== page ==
The fourth chapter, the most difficult, looks at the political subterfuge manifested by the “real abstractions” within a totalised exchange society. The references to Alfred Sohn-Rethel and Henri Lefevbre are especially illuminating. These latter two authors argue that capitalist ideology views everyday social relations upside down, as first pointed out by Marx in his theory of commodity fetishism and alienation. The central point is that the ends of capital and profit are prioritised over labour, the labourer being merely a commodity on the market, and ensuring capital accumulation.

Toscano demonstrates how the ‘scavenger ideology’ of fascism, which draws on Romanticism, political decisionism, a fascination with technology, and even socialism, is a pressing danger.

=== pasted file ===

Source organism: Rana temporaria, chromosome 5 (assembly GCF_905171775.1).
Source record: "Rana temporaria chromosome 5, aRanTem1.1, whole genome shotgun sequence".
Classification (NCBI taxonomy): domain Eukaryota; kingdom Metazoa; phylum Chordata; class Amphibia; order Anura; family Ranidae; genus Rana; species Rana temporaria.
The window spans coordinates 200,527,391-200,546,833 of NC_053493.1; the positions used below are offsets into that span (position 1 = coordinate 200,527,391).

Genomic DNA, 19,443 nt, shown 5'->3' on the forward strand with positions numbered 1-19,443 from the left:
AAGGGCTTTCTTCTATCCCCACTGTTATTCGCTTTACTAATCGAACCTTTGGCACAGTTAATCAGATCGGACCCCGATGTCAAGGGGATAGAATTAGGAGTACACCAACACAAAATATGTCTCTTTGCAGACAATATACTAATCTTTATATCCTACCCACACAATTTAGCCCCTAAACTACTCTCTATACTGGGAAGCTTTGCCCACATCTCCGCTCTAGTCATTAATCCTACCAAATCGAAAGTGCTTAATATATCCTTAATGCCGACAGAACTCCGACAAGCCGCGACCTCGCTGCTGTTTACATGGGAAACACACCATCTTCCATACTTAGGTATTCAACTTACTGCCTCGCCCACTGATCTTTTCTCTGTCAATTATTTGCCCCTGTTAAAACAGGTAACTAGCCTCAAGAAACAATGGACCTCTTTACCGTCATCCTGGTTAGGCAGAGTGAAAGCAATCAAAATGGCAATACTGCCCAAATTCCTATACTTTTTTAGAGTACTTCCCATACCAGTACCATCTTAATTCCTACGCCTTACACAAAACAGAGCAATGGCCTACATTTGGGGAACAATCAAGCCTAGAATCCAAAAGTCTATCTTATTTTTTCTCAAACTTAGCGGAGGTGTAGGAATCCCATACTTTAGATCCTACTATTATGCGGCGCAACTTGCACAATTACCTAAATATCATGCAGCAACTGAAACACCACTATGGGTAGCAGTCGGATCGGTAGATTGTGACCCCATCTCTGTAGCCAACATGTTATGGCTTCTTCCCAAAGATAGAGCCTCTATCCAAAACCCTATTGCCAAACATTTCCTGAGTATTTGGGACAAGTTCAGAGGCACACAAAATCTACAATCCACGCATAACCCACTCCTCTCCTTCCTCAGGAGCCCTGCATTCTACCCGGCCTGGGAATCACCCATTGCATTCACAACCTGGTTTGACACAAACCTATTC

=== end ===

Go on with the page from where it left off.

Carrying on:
The fifth chapter deals again with temporality but this time through the philosophical understanding of “repetition”. Toscano singles out and censures Martin Heiddeger’s fundamental ontology”, which is concerned with “being” and the naturalised historical subject, as leading to a reactionary, “counter-revolutionary” politics. Toscano demonstrates how the “scavenger ideology” of fascism, which draws on Romanticism, political decisionism, a fascination with technology, and even socialism, is a pressing danger. This danger is magnified by its ability “to weaponise a kind of structured incoherence in its political and temporal imaginaries, modulating them to enlist and energise different class fractions, thereby capturing, diverting and corrupting popular aspirations” (110).